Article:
Endometriosis is caused when cells that normally comprise the lining of the uterus (the endometrium) grow in other parts of a woman's body. These cells then bleed every time the woman has a menstrual period, and cause her internal organs to stick together with the blood and tissue that would normally be within the uterus.
The condition is usually found in women between the ages of 25 and 49, and is believed to affect up to 15 out of 100 women of child-bearing age. Endometriosis is most commonly found on the ovaries and Fallopian tubes, but it can also affect the tissues that secure the womb into place; as well as the bladder, bowel and other parts of the abdomen and pelvis.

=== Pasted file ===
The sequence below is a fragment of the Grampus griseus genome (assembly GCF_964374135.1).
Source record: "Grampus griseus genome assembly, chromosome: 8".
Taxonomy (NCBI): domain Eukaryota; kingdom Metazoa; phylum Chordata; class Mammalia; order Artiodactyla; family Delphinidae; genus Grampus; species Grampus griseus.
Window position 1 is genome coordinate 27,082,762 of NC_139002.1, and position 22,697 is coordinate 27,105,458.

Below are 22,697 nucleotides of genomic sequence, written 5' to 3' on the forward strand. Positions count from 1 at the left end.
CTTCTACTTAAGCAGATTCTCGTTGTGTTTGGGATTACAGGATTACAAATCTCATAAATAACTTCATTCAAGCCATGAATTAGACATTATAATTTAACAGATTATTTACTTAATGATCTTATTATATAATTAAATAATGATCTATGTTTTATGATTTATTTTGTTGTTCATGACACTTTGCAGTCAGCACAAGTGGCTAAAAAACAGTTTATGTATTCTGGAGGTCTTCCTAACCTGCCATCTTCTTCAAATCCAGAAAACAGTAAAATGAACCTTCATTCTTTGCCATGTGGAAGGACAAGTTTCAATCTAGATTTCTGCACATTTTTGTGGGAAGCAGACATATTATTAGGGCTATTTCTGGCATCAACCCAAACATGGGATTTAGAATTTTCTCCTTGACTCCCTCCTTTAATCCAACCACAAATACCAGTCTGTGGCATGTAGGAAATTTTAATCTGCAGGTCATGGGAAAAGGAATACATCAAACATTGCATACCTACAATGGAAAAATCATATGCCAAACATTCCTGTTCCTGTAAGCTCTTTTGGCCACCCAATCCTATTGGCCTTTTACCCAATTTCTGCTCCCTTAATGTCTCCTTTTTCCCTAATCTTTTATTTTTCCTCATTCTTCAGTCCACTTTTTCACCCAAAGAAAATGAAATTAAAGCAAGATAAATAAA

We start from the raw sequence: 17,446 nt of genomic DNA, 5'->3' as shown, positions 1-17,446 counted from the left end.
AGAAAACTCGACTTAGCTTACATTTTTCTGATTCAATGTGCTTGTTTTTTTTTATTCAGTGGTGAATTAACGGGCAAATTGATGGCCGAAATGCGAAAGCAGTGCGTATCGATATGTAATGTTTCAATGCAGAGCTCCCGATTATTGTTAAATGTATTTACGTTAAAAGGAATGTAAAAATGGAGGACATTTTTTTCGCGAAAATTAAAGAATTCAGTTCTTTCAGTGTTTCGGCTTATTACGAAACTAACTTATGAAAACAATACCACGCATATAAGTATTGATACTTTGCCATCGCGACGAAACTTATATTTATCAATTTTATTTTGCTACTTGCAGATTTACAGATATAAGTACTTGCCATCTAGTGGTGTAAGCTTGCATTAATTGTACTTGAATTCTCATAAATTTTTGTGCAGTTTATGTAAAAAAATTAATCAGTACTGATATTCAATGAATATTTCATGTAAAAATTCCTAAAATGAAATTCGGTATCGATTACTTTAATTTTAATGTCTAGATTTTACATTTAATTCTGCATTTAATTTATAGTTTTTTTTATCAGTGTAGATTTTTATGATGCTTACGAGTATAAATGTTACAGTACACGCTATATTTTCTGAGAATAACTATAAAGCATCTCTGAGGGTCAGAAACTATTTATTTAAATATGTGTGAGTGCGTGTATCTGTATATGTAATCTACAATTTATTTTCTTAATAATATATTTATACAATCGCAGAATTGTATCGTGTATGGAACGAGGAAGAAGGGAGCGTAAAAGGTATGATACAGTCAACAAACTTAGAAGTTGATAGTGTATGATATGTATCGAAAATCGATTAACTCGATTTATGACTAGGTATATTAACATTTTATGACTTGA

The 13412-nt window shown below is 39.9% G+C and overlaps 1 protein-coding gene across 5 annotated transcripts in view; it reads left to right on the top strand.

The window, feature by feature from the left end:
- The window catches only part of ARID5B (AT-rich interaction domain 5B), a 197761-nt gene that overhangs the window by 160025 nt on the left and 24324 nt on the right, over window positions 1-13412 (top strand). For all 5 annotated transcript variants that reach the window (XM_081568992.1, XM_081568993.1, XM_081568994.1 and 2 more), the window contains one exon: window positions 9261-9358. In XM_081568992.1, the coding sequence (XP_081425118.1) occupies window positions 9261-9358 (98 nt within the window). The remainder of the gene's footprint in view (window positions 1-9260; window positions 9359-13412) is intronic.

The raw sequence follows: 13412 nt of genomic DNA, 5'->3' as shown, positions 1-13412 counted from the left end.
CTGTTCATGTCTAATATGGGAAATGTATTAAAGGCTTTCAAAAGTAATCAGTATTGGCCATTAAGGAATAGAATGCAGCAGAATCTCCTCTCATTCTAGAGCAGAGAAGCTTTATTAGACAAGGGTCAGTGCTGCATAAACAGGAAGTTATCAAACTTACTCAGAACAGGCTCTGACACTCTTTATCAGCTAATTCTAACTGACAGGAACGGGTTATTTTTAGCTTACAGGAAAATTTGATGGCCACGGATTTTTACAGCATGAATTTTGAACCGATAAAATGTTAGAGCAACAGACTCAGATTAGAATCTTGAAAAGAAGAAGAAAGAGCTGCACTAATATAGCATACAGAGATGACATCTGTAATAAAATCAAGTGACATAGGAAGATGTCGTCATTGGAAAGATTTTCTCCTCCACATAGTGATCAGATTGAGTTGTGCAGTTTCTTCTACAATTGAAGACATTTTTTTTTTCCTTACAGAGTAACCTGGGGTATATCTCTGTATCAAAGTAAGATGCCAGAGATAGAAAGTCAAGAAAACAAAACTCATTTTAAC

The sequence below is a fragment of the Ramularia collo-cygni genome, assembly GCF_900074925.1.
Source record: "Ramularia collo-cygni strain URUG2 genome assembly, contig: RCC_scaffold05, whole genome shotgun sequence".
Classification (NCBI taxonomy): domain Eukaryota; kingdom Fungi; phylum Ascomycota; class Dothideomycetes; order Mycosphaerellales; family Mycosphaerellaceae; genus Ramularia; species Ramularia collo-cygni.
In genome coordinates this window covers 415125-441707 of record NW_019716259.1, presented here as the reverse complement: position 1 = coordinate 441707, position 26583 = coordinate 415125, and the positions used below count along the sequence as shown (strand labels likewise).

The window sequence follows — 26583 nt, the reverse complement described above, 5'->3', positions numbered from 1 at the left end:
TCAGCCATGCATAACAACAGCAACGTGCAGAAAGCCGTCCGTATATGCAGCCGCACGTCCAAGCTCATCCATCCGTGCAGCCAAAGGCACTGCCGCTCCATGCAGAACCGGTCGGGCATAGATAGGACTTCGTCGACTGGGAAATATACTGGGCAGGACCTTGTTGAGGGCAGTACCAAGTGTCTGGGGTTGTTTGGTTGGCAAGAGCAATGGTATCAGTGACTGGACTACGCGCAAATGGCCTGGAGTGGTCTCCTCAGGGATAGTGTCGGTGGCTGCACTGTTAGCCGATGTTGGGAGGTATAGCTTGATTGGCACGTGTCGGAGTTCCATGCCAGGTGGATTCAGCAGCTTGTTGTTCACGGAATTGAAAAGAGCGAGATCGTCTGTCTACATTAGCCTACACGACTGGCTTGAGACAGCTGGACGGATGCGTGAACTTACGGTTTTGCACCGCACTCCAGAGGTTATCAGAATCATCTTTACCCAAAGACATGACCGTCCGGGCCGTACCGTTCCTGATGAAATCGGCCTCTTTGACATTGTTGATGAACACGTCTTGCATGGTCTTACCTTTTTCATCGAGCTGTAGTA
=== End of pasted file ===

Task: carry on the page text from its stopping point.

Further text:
Alongside painful and heavy periods, it can affect a woman's fertility if her ovaries, Fallopian tubes or uterus are damaged by the condition. Chronic abdominal pain, pain during sex and erratic periods are also classic symptoms.
While the exact cause is unknown, the risk of developing it increases if a woman started her periods early; has a mother or sister with the condition; or is experiencing a late menopause.
There is no cure for endometriosis, instead the condition must be managed. This includes the use of painkillers to tackle the discomfort; hormonal treatments to limit the size of the endometriosis; and surgery to remove as much endometriosis as possible.
Without treatment, some women may find that the condition resolves itself. However, in most cases, endometriosis will not clear until the menopause commences.
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